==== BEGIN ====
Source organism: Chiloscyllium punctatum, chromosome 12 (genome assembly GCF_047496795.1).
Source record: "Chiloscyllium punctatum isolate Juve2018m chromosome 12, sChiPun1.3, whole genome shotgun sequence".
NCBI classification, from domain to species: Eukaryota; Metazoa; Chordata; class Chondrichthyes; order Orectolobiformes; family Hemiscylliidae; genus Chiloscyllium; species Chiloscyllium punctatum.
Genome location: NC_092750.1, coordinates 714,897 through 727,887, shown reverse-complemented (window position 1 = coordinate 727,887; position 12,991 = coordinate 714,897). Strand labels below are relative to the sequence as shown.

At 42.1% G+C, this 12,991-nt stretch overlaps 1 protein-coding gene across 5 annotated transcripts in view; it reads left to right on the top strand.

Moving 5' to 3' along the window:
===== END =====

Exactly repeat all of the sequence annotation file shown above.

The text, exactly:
Source organism: Chiloscyllium punctatum, chromosome 12 (genome assembly GCF_047496795.1).
Source record: "Chiloscyllium punctatum isolate Juve2018m chromosome 12, sChiPun1.3, whole genome shotgun sequence".
NCBI classification, from domain to species: Eukaryota; Metazoa; Chordata; class Chondrichthyes; order Orectolobiformes; family Hemiscylliidae; genus Chiloscyllium; species Chiloscyllium punctatum.
Genome location: NC_092750.1, coordinates 714,897 through 727,887, shown reverse-complemented (window position 1 = coordinate 727,887; position 12,991 = coordinate 714,897). Strand labels below are relative to the sequence as shown.

At 42.1% G+C, this 12,991-nt stretch overlaps 1 protein-coding gene across 5 annotated transcripts in view; it reads left to right on the top strand.

Moving 5' to 3' along the window: